I expect to open membership sometime this week and will announce here when I do. At the same time people will be able to register for West.

Lastly, I wanted to thank everyone for their patience as we roll through this process. I know a lot of people are anxious for this to be done and I can assure you that I am one of them. The only thing I can offer is; all good things come in time.

Grants, the money kind

The board has been busy prepping for the 1023 filing and part of that filing is to determine how we will be providing grants to members. This is the first run of how those grants will be allocated.

Grant types:

  • There will be two types of grants:
    • General grants - General grants are those that we don't plan for. It may be for a someone to give a talk at a show or to write a HOWTO.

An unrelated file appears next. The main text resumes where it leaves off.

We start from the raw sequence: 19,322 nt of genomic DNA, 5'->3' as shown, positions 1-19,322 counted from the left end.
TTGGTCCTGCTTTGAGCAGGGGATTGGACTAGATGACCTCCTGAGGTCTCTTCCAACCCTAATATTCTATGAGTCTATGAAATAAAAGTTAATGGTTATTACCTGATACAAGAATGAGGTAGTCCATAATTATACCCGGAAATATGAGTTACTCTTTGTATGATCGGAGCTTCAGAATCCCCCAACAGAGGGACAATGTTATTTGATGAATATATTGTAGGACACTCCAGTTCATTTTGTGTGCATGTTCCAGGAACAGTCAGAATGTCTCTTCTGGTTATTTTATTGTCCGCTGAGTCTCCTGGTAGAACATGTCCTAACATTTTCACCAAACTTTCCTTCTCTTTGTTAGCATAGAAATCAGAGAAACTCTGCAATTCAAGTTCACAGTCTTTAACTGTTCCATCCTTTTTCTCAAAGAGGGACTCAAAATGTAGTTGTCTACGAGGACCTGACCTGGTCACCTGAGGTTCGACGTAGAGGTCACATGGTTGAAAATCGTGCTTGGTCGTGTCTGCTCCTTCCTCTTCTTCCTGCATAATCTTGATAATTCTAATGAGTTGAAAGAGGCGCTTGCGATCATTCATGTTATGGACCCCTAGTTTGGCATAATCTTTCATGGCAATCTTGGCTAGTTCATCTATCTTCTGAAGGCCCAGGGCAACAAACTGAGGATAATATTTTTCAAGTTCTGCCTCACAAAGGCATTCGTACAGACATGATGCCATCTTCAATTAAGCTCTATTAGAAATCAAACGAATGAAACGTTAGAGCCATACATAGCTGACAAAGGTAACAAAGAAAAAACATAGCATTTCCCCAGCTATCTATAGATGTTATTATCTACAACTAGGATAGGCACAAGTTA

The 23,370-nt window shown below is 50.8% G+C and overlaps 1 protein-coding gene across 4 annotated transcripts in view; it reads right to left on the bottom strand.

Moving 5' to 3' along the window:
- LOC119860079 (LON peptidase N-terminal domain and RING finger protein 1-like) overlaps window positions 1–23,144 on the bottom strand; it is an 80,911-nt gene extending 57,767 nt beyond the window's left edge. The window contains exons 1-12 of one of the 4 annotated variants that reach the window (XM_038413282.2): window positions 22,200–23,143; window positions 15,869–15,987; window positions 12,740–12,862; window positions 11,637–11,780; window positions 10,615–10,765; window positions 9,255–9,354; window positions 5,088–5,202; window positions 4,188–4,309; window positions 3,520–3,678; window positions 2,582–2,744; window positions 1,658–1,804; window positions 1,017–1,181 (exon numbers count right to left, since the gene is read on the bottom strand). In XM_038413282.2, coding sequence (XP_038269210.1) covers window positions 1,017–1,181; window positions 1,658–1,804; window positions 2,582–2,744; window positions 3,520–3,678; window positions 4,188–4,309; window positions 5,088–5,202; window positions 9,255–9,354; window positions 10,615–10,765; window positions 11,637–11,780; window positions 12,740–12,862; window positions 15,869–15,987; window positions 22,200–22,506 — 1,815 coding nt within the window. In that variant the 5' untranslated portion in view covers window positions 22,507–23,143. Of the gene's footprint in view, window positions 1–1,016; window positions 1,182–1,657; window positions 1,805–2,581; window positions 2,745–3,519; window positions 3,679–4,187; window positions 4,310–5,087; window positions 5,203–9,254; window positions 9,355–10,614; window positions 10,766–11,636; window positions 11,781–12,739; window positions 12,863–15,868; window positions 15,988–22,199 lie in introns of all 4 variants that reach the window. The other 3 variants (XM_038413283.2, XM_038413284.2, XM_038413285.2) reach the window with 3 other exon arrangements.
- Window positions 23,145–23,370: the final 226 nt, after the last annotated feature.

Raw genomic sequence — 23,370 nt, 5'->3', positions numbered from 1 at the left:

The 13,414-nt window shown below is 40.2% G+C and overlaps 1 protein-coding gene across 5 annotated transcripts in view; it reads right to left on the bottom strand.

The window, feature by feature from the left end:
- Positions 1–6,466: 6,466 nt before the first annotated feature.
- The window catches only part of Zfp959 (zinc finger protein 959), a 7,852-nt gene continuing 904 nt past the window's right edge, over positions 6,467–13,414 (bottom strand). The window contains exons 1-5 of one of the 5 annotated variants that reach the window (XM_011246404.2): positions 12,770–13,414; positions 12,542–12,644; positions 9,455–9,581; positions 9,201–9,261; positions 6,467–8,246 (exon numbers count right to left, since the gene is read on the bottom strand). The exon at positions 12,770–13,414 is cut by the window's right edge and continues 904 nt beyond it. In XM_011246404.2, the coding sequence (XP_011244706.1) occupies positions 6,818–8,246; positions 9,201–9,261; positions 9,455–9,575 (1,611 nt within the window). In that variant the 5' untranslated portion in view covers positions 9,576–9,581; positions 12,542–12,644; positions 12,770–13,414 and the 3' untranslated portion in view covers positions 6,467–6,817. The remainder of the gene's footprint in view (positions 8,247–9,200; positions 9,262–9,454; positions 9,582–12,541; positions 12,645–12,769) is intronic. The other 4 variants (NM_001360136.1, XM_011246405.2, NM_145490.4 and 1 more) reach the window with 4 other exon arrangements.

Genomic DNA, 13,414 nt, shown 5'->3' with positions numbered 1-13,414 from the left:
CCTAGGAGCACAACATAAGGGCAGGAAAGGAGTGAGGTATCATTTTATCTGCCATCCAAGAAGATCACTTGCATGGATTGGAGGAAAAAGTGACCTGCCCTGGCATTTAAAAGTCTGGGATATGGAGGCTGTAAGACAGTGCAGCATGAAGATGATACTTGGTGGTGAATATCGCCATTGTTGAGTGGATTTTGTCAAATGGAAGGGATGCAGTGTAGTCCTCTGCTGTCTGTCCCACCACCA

• Specialized grants - Specialized grants are grants that are predetermined by the Grant committee. An example would be, "1500.00 to add X feature to PHP-PDO".


  • Grants will available to members of PgUS of Professional or Student status. (This is already determined per our membership benefits)


  • We will have a grant committee that will have a specific budget for grants.

How to apply

  • In order to apply an eligible member will have to fill out a grant application. This will happen via the postgresql.us website or other traditional means such as a fax. The application will require a minimum information:
    • Personal Information (Name, address etc..)
    • Grant type you are requesting
      • A Specialized grant, if so, which specialized grant.
      • A General grant
        If a General grant:

        • What are you seeking a grant for?
          • Develop a TODO item?
          • Write a HOWTO?
          • Develop a best practices document?


        • How much money are you looking for?
        • How will the money be used?
        • What is benefit to PostgreSQL should the grant be awarded?
        • What do you hope to learn or teach should the grant be awarded?
Syndicate content

Back to top